Chances at Astronomy Graduate School

ccj1
Posts: 24
Joined: Mon Dec 13, 2010 3:41 pm

Chances at Astronomy Graduate School

Postby ccj1 » Mon Dec 13, 2010 5:08 pm

I am posting some of my profile and inviting comments on what you think about my chances to Astronomy graduate school and the schools that I am looking to apply next year.

I have a B.S. in physics and a B.S. in Astronomy from Univ. of Arizona.
GPA: Astro: 4.0, Physics: 3.32, Overall: 3.65
I have 2.5 years of research in HEP, Spectroscopy, and computational modeling of stellar interiors.
One published paper in Jcomp and one in prep.
I have an advanced knowledge of programming in many laguages including MPI and high performance computing.
I did very well on my GREs, total: 1400, but I did poor on the pGRE: 550.

How will my poor pGRE hinder my chances?

I am looking to apply to the Astro PhD in the following schools and want to know what chances I have.

Top Picks:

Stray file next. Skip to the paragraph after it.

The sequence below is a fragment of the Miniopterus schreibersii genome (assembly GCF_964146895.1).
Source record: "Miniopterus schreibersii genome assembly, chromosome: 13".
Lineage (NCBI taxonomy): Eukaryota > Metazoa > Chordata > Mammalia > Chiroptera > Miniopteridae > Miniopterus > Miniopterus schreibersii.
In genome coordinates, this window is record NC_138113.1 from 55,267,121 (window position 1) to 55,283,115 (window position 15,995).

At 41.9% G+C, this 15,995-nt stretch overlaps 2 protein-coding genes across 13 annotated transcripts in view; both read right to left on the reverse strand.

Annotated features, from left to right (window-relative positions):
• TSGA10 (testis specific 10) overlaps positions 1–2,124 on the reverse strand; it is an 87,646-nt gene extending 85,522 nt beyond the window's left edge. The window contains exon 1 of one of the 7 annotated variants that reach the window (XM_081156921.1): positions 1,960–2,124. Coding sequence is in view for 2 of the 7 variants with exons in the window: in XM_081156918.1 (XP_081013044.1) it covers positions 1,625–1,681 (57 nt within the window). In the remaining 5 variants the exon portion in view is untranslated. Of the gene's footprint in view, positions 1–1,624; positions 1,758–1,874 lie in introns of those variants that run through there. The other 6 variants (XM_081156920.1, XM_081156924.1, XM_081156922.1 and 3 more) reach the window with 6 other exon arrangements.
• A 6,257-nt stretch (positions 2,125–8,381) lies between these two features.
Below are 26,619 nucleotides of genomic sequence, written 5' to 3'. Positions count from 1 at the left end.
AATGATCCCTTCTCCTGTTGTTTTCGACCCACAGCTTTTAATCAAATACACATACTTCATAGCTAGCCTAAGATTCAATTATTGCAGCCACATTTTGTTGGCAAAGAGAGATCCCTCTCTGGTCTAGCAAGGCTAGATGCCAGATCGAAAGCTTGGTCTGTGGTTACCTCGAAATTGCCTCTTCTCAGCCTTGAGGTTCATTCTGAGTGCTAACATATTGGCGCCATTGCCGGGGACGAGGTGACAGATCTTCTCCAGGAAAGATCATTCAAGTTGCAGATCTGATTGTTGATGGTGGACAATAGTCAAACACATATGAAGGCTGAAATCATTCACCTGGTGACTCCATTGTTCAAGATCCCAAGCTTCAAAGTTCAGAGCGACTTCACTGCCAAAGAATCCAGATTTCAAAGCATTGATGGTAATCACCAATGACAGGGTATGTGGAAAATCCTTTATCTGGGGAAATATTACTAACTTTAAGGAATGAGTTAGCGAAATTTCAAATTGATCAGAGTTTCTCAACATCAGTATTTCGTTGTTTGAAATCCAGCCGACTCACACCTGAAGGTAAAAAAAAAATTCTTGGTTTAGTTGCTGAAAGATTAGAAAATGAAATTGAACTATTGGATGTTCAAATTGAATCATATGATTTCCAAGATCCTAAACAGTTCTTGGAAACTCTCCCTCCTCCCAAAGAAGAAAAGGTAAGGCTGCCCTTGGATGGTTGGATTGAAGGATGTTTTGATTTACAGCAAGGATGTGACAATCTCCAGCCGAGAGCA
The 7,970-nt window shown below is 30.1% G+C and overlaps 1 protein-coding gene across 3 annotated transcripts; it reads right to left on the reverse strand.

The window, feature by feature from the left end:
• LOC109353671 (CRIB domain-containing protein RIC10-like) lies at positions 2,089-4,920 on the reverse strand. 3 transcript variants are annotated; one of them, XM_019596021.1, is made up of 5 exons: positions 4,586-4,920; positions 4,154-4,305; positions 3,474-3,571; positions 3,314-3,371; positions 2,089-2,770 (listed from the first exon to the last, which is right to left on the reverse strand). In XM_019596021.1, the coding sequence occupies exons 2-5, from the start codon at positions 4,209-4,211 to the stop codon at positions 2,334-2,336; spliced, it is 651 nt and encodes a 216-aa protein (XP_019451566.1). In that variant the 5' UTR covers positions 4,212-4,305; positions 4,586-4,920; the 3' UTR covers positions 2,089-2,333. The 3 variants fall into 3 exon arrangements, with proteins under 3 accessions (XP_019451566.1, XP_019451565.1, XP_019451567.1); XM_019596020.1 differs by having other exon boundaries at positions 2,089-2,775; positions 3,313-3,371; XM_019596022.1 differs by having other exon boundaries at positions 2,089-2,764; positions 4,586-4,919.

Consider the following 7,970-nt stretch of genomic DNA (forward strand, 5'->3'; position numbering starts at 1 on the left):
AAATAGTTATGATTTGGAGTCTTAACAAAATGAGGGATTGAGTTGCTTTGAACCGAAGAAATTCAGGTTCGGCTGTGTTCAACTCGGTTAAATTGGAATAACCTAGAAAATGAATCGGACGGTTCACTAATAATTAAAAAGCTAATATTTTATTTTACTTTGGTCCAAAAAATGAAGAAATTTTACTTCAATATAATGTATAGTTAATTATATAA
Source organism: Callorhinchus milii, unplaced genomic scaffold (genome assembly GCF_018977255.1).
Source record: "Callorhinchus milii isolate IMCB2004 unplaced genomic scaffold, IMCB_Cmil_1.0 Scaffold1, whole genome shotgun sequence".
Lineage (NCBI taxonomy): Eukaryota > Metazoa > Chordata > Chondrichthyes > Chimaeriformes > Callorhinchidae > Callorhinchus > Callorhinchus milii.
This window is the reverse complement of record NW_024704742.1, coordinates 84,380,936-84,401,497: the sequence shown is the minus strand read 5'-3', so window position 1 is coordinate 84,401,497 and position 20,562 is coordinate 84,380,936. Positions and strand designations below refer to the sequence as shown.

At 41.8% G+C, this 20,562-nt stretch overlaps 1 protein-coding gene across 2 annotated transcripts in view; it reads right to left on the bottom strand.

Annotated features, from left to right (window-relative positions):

1.UCSC
2.Hawaii
3.UC Boulder
4.Umass-Amherst
5.UT Austin
6.Indiana

Safeties:
1.SDSU (masters)
2.U Florida
3.Arizona State
4.New Mexico State Univ.

Any comments/criticisms?

Astro-K
Posts: 32
Joined: Sun Apr 11, 2010 11:37 pm

Re: Chances at Astronomy Graduate School

Postby Astro-K » Wed Dec 15, 2010 2:31 am

You and I actually have pretty similar profiles (I'm applying this year as well--my profile is posted on the 2011 sticky). My adviser suggested I don't waste my time applying to the super-high reach schools (Berkeley, UCSC, Arizona, etc.), but thought I had a good shot at most of the schools just below that tier. So, long story short, it sounds like you have a pretty good list of schools. Good luck to you!

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InquilineKea
Posts: 301
Joined: Sun Mar 21, 2010 9:07 pm

Re: Chances at Astronomy Graduate School

Postby InquilineKea » Fri Dec 24, 2010 8:38 pm

Wow I see. Do both of you have excellent programming skills? And do professors REALLY value them? There was a recent article about how poor programming was actually the main bottleneck to scientific research.

http://weareallinthegutter.wordpress.co ... ttlenecks/

ccj1
Posts: 24
Joined: Mon Dec 13, 2010 3:41 pm

Re: Chances at Astronomy Graduate School

Postby ccj1 » Sat Dec 25, 2010 3:41 pm